Christopher R. Fee, Gettysburg College
Jeffrey Webb, Huntington University
Danielle R. Dattolo '15, Gettysburg College
Emily A. Francisco '14, Gettysburg College
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Folklore has been a part of American culture for as long as humans have inhabited North America, and increasingly formed an intrinsic part of American culture as diverse peoples from Europe, Africa, Asia, and Oceania arrived. In modern times, folklore and tall tales experienced a rejuvenation with the emergence of urban legends and the growing popularity of science fiction and conspiracy theories, with mass media such as comic books, television, and films contributing to the retelling of old myths. This multi-volume encyclopedia will teach readers the central myths and legends that have formed American culture since its earliest years of settlement. Its entries provide a fascinating glimpse into the collective American imagination over the past 400 years through the stories that have shaped it. [From the Publisher]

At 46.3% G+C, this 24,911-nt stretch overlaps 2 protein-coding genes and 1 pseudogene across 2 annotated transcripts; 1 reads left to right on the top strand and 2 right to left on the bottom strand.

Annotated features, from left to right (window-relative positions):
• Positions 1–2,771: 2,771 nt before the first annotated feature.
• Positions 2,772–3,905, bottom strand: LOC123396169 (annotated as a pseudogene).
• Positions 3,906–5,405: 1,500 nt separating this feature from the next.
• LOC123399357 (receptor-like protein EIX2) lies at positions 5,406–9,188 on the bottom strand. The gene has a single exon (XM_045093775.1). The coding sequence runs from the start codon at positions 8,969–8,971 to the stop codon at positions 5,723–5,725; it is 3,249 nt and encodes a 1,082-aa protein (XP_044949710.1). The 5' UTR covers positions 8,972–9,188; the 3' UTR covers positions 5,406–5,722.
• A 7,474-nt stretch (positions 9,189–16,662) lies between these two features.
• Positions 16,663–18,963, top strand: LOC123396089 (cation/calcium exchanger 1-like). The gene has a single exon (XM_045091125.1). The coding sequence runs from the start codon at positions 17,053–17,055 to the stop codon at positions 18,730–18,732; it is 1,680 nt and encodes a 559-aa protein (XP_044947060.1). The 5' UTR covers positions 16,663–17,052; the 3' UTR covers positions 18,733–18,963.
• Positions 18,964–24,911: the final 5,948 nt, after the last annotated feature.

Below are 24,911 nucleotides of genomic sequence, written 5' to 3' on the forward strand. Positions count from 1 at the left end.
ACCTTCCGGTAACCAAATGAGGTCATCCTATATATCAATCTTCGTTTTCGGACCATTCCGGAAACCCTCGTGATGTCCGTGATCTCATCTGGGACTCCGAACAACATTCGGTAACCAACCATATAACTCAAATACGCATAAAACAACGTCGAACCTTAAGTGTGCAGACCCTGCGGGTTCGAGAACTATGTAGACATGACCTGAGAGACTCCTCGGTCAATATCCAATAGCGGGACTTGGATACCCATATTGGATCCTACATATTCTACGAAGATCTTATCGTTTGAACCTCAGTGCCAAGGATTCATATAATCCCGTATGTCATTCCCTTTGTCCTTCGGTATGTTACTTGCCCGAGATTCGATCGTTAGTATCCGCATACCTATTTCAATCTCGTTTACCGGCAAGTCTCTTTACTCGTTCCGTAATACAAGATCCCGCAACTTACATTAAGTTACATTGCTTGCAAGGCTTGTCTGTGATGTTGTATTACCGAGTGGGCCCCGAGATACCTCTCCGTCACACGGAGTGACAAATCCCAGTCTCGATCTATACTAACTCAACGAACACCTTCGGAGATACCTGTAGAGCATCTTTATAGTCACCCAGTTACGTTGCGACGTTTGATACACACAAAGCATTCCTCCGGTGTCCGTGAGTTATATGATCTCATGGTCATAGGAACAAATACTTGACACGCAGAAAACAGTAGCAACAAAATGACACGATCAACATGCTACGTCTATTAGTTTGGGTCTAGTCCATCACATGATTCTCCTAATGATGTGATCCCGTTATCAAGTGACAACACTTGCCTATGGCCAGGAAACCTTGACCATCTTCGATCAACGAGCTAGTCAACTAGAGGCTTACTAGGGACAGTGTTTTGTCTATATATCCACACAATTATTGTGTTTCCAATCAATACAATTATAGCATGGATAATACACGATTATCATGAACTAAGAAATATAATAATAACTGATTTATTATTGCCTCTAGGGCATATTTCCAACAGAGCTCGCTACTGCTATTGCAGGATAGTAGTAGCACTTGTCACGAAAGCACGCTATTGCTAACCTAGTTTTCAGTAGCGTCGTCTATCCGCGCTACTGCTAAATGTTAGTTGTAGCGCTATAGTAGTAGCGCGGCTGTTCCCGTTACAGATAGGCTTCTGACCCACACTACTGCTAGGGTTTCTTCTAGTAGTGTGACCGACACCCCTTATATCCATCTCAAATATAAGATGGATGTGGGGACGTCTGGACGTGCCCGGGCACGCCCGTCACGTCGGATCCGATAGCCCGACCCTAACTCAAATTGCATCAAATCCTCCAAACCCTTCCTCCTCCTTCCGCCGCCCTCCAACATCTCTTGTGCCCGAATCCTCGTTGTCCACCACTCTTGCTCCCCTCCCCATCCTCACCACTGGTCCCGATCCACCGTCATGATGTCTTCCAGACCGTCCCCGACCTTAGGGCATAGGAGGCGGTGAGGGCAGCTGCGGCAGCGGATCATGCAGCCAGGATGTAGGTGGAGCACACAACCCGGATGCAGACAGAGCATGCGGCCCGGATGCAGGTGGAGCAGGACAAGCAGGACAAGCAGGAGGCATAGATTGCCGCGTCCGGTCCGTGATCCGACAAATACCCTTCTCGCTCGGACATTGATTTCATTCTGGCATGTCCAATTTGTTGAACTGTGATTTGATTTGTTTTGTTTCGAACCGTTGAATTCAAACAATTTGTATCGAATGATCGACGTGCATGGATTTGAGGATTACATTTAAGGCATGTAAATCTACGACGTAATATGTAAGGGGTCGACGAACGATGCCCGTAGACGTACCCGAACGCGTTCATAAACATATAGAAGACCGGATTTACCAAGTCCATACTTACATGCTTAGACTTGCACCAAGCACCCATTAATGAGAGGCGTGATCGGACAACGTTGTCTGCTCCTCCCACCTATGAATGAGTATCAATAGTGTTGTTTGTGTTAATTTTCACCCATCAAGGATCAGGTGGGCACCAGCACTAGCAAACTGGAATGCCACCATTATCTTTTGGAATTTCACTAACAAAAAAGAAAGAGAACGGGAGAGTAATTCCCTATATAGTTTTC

Santa Barbara, CA
Folklore, Tall Tales, Mythology, African American Folklore, Asian American Folklore
African American Studies | Asian American Studies | English Language and Literature | Folklore
This is the publisher's version of the work. This publication appears in Gettysburg College's institutional repository by permission of the copyright owner for personal use, not for redistribution.
Fee, Christopher and Jeffrey Webb, eds. Encyclopedia of American Myth, Legend, and Folklore. 3 Volumes. Santa Barbara, CA: ABC-CLIO, 2016.
Required Publisher's Statement
American Myths, Legends, and Tall Tales: An Encyclopedia of American Folklore by Christopher R. Fee and Jeffrey B. Webb, Editors; Danielle Dattolo, Emily Francisco, Bronwen Fetters, Jaime Hillegonds, and Andrew Wickersham, Assistant Editors. Copyright © 2016 by ABC-CLIO, LLC. All rights reserved. Reproduced with permission of ABC-CLIO, LLC, Santa Barbara, CA.